Usual Suspects

Progressive rally in Petaluma

By Greg Cahill

PROGRESSIVES don’t carry nearly as much clout in Sonoma County–or the rest of the North Bay, for that matter–as they once did. Even the hardcore draconian gang that once ruled Bolinas on the Marin County coast as if it were their private fiefdom have been caught asleep at the wheel with the recent revelation that yuppie queen Martha Stewart plans to relocate to that remote burg (and that other millionaires are buying up key chunks of real estate in the area).

But that hasn’t stopped local lefties from flocking to Walnut Park in Petaluma for an annual bash that draws a few hundred folks (though this year, the faithful mingled with patrons of Art in the Park, so it’s unclear who was on hand for political glad-handing and who was present to ogle the art). On Sept. 10, the Progressive Festival featured speeches by peace activist Daniel Ellsberg and a handful of other dignitaries. The global human rights group Amnesty International used the third annual event to bestow an award on Rep. Lynn Woolsey, D-Petaluma, for her work with the Santa Rosa chapter of the organization to free Zhang Jie, a Chinese prisoner of conscience who has been jailed since his arrest in connection with the 1989 uprising in Tiananmen Square in Beijing.

“Lynn Woolsey’s commitment to human rights is clear, and that’s why we’ve chosen to honor her,” noted Margo Miller, congressional liaison for Amnesty International.

I’m So Lonesome I Could Cry

SPEAKING of progressives, the Santa Rosa City Council–which is dominated by a conservative bunch, to put it mildly–has put City Councilwoman Noreen Evans in a twist by allegedly directing City Hall staff members to notify folks about public meetings “in such a way” as to exclude Evans from attending and participating in city business.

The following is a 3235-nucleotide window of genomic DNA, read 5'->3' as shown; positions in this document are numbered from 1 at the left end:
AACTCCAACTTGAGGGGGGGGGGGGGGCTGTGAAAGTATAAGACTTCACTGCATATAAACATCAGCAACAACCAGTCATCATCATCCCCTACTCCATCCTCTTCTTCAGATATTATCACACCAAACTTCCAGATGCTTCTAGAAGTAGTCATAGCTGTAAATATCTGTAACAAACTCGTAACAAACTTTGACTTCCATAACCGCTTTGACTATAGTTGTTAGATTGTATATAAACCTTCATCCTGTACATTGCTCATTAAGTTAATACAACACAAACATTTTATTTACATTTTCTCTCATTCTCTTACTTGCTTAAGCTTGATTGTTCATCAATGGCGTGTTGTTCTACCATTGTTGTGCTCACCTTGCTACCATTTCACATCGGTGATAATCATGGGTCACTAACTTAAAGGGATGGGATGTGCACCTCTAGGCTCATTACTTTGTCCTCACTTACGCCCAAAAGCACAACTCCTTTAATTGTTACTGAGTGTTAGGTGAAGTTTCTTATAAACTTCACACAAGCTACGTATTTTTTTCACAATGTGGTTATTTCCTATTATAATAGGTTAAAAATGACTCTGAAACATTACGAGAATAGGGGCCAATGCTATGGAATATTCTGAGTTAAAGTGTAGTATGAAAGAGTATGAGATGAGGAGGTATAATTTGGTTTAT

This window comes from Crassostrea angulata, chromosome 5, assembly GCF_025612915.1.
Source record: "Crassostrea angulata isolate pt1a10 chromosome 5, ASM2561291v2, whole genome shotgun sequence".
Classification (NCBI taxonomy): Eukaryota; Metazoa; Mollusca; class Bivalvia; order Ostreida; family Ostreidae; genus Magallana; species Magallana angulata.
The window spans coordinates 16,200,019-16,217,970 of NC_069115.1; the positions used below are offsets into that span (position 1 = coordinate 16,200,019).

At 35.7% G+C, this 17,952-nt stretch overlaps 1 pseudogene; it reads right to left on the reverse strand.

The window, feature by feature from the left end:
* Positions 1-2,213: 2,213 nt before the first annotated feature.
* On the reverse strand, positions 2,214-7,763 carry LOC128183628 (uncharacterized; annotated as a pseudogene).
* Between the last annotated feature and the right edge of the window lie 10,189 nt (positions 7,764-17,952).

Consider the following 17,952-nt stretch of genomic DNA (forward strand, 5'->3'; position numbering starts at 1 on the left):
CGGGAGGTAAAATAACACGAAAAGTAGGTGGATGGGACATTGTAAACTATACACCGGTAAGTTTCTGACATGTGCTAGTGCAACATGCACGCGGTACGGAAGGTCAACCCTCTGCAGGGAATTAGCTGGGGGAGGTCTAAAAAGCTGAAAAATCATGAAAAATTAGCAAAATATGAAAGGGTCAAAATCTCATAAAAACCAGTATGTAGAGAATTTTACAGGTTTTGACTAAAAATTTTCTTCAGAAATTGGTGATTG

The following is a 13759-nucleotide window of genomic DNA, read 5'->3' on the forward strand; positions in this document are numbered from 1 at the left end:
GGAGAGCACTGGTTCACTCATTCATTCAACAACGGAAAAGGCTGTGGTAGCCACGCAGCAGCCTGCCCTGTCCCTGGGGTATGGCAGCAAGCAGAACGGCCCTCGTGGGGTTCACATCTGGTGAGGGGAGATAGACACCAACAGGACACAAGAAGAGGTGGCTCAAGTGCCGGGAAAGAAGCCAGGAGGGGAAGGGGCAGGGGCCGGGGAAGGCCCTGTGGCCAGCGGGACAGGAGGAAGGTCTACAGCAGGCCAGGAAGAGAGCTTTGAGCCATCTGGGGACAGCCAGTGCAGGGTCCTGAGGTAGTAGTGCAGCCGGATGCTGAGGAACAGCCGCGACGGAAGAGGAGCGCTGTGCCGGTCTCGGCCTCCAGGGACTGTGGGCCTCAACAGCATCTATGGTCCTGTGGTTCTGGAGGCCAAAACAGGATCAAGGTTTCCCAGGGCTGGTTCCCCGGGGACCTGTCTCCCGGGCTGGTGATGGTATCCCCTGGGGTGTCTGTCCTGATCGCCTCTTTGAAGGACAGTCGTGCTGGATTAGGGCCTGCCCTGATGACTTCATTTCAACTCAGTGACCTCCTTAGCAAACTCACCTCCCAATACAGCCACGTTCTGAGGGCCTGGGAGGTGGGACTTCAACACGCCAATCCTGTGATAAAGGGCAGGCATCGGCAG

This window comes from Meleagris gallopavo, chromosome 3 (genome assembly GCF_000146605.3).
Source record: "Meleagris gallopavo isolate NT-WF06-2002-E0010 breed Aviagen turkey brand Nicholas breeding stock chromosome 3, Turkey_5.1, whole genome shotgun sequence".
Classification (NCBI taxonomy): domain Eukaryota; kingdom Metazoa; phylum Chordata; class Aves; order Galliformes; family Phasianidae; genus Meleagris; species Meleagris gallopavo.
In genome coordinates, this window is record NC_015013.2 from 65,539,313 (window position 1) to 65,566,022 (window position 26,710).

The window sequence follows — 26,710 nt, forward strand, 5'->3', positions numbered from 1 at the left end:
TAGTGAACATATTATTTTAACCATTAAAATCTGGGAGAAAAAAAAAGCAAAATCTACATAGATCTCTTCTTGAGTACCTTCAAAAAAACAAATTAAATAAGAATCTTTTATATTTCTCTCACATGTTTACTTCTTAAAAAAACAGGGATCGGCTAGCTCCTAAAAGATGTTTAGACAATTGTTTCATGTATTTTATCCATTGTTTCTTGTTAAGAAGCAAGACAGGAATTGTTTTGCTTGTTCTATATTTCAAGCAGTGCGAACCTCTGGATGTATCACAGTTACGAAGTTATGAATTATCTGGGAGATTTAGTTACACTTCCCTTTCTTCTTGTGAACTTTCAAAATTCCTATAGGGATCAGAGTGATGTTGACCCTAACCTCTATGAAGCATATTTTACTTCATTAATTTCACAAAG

In a Sept. 7 letter to the City Council, Evans–a progressive politician who failed in her bid earlier this year to win a seat on the conservative county Board of Supervisors–claims that she was told by members of the Board of Public Utilities Liaison Committee that the City Council “had given direction” that Evans was not allowed to participate in the meeting, an apparent violation of the state’s open-meeting law.

In the wake of that fiasco, Evans says she has discovered that the city failed to notify her properly about at least three other key city meetings, including a general plan management team of which Evans is the chairperson.

Hmmm. What was it underground FM radio reporter Scoop Nisker used to say? No matter how paranoid you are, they’re always doing something worse than you imagined.

Cry Me a River

SPEAKING of underappreciated, the Russian River–long regarded as Santa Rosa’s unofficial cesspool–could use a few good friends. And that’s exactly what the eighth annual Russian River Appreciation Festival–Saturday, Sept. 16, from 3 to 6 p.m.–is all about. The event, co-sponsored by the Friends of the Russian River, the Russian River Environmental Forum, and the Sonoma County Conservation Council, will be held at the Hop Kiln Winery (owned by longtime vintner and environmentalist Marty Griffin), 6050 Westside Road, Healdsburg. State Assemblywoman Virginia Strom-Martin–who this week hosted an eco-economics hearing–Supervisor Mike Reilly, and Fred Euphrat will share the emcee duties.

The Petaluma City Council will be honored for taking a stand against county growth interests by refusing to sign an agreement increasing the diversion of water from the river. Both the county Board of Supervisors and the Santa Rosa City Council have threatened retaliation for that act of conscience.

And that’s enough to put those Sonoma County progressives into action once again.

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From the September 14-20, 2000 issue of the Sonoma County Independent.

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